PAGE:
Elizabeth Sulis Kim is a London-based writer. As Hilary Mantel, author of the Cromwell trilogy, puts it in her rules for writers: “Concentrate your narrative energy on the point of change. But amid the chaos of wartime, Claire and Shep can’t find their four-year old son, Ty. MAY 28, 2020
ON THE FRONT COVER of Aimee Liu’s Glorious Boy there is a palm-lined cove under a twilight sky. There are moments where the reader is overwhelmed by detail, when the author might do better to strip away the scenery and allow us to see the world from Claire’s perspective. When the Andaman Islands first come into view, Claire imagines it “as a creature intent on driving the slender white snake of the beach back into the ocean.” She wants to leave the port and penal colony where history is unfolding and return to the “dense and lofty forests,” home to “the island’s true and rightful inhabitants.” Her desire to meet these people “would be like entering a time capsule.” She wants to escape history and return to a land such as this one, where the “primeval heat” seems to “pulse from shore to shore.” The island, for Claire, is a symbol of a past longed for and idealized. There are wild orchids, and in the air the scents of cardamom, mace, and cinnamon. Countless stories have already been told and retold about World War II. Here the setting is unusual — a colonial outpost in the Andaman Islands in the Bay of Bengal during World War II — and yet the most captivating narrative within it could be set in any time or any place. But there is a sense Claire is here not just for career advancement; she wants to forget herself. Claire Durant, an aspiring anthropologist, and her husband Shep, a British physician, head to the archipelago in 1937. At the same time, Claire feels Ty is more remote and regards her encounters with him “like fighting a cornered animal.” In letters to Ruth Benedict, Claire articulates her concerns about Ty’s late speech development. Much of her fieldwork instead results in her revising outdated perspectives about the islands. Initially, she sees this archipelago, unknown to her, as a blank canvas onto which she can project her desire to return to an Edenic pre-history. She can’t help but imagine things going wrong. Unspoiled by modernity, this looks like island escapism. The narrative begins at a point of change. Later we see the shadow of her nature, the thoughts she will never speak, her maternal jealousy toward Naila, the little girl who they’ve hired as Ty’s nanny, who quickly forms a bond with Claire’s son. Except, of course, that they hadn’t actually discovered anything. This is especially important for historical fiction. Something about her present moment deeply troubles — or bores — Claire. Shep returns to the island to find their son with Naila, a local girl. When Japanese forces threaten the archipelago, Claire and her family must evacuate the island and leave for Calcutta. The Biya had been living here all along. Yet Claire’s critique of past malpractices in ethnography and colonial atrocities — especially when paired with her own family’s inability to help in the face of powers greater than them — challenges the white savior narrative. Indeed, Claire sees others and herself through the lens of a social scientist. Claire observes: “Far from the hostile glares of Radcliffe-Brown’s Andamanese, Imulu’s face bloomed with good-natured derision.”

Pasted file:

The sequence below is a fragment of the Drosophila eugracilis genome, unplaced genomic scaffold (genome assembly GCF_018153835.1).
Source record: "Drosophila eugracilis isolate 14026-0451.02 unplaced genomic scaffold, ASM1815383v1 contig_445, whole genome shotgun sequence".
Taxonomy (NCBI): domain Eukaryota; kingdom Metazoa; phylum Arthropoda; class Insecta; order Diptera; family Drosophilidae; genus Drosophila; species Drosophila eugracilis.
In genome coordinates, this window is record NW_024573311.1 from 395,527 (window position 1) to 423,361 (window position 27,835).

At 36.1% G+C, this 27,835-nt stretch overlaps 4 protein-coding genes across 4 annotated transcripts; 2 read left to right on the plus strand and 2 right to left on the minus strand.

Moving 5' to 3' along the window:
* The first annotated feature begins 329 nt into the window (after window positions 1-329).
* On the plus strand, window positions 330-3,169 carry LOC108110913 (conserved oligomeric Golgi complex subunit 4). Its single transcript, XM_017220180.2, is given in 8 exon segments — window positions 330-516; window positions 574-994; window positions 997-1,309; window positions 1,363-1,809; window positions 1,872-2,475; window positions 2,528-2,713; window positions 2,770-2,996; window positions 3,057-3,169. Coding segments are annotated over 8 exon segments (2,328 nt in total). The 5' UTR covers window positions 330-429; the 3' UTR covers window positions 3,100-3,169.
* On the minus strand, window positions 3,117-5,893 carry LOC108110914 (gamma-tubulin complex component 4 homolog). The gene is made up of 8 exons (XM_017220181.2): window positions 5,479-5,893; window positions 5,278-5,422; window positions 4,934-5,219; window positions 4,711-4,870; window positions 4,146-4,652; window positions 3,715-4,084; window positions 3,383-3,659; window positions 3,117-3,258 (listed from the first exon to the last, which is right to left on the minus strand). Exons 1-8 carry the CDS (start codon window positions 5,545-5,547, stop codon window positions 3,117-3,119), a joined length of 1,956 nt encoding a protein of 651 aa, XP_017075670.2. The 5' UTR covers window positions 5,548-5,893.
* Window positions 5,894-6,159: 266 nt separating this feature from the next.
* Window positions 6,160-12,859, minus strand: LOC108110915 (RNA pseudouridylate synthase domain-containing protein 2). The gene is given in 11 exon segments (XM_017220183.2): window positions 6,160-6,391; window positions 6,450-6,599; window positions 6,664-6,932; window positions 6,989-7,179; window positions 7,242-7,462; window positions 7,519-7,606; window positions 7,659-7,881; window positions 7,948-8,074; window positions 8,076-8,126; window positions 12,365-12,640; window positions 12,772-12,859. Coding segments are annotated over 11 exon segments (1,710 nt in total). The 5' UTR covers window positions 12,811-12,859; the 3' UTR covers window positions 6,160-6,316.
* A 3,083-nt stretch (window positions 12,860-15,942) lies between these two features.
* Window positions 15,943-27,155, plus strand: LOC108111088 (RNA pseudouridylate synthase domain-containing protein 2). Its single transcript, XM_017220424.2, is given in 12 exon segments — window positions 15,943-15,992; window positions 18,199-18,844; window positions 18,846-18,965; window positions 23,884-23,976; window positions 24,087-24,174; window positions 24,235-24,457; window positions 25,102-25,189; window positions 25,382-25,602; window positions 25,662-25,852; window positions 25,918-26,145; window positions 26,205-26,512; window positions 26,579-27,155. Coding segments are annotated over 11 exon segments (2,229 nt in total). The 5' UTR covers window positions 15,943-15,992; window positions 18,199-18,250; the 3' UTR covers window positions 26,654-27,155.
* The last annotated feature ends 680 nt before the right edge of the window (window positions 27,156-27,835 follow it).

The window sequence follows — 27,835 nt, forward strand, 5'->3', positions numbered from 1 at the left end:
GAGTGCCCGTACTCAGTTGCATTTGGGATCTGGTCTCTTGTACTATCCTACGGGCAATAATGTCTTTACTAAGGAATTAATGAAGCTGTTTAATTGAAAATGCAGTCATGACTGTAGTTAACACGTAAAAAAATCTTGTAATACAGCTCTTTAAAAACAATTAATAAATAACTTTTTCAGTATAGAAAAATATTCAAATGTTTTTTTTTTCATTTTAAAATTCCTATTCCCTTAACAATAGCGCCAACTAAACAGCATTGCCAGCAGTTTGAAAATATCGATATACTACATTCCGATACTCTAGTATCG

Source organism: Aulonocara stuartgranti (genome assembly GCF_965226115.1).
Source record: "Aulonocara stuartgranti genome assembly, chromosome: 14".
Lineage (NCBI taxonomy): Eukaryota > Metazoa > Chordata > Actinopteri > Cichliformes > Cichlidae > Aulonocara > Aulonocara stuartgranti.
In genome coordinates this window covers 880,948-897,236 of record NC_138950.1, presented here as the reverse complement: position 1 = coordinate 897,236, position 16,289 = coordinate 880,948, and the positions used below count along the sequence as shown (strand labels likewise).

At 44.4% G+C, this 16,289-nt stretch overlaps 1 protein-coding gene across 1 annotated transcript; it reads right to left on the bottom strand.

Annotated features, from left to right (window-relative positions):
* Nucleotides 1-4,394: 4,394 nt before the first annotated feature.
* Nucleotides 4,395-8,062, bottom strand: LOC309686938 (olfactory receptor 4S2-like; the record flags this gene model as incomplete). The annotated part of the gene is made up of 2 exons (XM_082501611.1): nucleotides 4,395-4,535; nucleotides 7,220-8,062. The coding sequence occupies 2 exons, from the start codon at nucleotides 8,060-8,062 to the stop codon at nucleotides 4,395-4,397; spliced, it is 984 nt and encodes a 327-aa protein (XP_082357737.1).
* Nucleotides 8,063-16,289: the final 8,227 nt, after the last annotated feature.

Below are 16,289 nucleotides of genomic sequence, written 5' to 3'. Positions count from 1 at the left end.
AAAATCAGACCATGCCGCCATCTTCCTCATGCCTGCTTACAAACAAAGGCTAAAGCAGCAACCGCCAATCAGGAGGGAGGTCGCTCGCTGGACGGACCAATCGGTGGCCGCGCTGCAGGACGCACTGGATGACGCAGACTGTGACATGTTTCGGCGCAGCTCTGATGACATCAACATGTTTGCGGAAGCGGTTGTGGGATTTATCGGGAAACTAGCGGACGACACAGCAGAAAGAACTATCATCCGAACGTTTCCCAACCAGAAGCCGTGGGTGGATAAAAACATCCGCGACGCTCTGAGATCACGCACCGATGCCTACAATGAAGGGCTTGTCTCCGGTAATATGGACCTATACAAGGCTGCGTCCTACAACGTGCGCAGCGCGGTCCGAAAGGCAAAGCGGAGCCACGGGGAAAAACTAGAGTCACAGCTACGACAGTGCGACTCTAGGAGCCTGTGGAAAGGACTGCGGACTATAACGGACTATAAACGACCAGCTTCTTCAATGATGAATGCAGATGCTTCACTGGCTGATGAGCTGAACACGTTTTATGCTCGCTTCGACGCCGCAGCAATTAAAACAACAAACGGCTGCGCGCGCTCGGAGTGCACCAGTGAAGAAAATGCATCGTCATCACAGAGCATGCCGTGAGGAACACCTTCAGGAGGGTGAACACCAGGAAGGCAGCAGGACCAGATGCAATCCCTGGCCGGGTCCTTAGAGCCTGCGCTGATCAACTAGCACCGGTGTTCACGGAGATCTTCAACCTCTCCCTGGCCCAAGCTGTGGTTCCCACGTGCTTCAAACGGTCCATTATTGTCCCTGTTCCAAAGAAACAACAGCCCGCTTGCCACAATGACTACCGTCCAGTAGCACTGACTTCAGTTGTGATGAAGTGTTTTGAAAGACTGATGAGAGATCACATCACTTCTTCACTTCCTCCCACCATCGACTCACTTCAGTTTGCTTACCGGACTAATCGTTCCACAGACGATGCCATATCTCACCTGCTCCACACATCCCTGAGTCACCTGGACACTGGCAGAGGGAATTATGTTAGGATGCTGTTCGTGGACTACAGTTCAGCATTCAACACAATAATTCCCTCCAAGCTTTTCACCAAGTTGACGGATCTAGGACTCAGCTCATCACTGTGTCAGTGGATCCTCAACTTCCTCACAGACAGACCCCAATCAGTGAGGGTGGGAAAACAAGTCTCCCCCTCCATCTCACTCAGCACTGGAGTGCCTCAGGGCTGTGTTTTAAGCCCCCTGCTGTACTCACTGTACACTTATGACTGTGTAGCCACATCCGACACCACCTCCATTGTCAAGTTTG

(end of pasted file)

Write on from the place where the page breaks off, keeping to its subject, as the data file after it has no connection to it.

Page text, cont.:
Claire sees herself in the world and compares her situation to that of others, however unfamiliar and distant they might at first seem. M. She wants to turn back time. Claire and Shep move to another country as a World War breaks out. She and Shep were simply catching up. There is no indication this is a story about wartime. Witnessing Naila’s intuitive nature and her relationship with Ty, Claire notes, “it was as if the children had their own spirit language.” And then, of course, there is Ty, her “glorious boy.” Perhaps as it may be in her vocation, it’s this childlike state, the wonder and innocence that comes with it, to which Claire longs to return.